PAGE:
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The Peres Three Point Plan

02 October 2002

By Yisrael Ne’eman

In an interview with the Voice of Israel this morning Israeli Foreign Minister Shimon Peres announced his three point program for his continuing efforts to build a ‘New Middle East’.  The US must deal with Iraq, the Palestinians are obligated to implement their reforms and Israel has to engage in permanent status negotiations with the new Palestinian leadership for the benefit of all, but especially to improve its sagging economy.  Simple but very involved and complicated.

Peres elaborated at length about the Palestinian reforms, attacked the recent IDF operation in the Mukata which reinstated Palestinian Authority Chairman Arafat’s ‘relevancy’ at least for the moment and lamented the fact that Palestinian moderate Abu Mazen and the ‘alternative’ leadership was now outmaneuvered.  Arafat’s popularity has risen (at least temporarily) and he has now crushed any attempt to instate Abu Mazen as prime minister.  And lest one forget Peres is a senior member of the government responsible for the move against Arafat and the Mukata.

Negotiations between Israel and the Palestinians are designed to end the conflict.  There is a return to Oslo and the peace process.  A negotiated settlement is expected to bring about economic prosperity and the vision of a ‘New Middle East’.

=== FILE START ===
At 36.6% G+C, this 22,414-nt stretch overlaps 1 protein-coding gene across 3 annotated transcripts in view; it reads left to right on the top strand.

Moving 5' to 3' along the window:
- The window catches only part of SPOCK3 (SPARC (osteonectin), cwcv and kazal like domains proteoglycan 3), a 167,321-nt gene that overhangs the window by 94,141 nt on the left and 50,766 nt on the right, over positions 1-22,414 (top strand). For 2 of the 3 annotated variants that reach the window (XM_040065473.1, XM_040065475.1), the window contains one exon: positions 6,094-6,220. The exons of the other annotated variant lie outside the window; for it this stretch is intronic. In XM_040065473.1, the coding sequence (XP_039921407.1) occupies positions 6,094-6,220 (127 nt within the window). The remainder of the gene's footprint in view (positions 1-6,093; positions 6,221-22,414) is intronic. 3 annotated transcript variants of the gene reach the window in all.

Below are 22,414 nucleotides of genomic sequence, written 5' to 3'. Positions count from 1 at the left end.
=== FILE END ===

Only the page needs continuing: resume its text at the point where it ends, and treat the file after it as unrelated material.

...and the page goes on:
What was omitted is more important than what was said as the whole Iraqi issue is passed by in half a sentence.  Very little can move on the Palestinian – Israeli front until the US finishes with Iraq and the time table will only begin this winter (or maybe later).  America must have a complete and unconditional victory for Arafat to begin to get the message of reform implementation and even then the world’s most experienced, longest surviving terrorist can still refuse to cooperate is he believes he has the support of his own people and the Arab/Moslem world behind him.  Much also depends on whether he still enjoys UN sponsored immunity (most probably).

As for negotiations with Palestinian realists and moderates, this is contingent upon the reforms.

So what is Peres really saying?  With his own Labor party in complete disarray and the international situation completely up in the air over Iraq Peres is suggesting a positive plan of action to keep Labor in the government until the regularly scheduled elections of Oct. 2003.  Starting the process is dependent upon the Americans as is the pace of advancement, at least in the ‘Iraqi stages’.  For Labor to leave the government today would be viewed as extremely irresponsible by the public at large.

Labor commands only 15% support among the Israeli electorate today and a wrong step or two could lead the party to complete disaster.  Peres knows this for sure as do most Laborites.

And so does Prime Minister Ariel Sharon.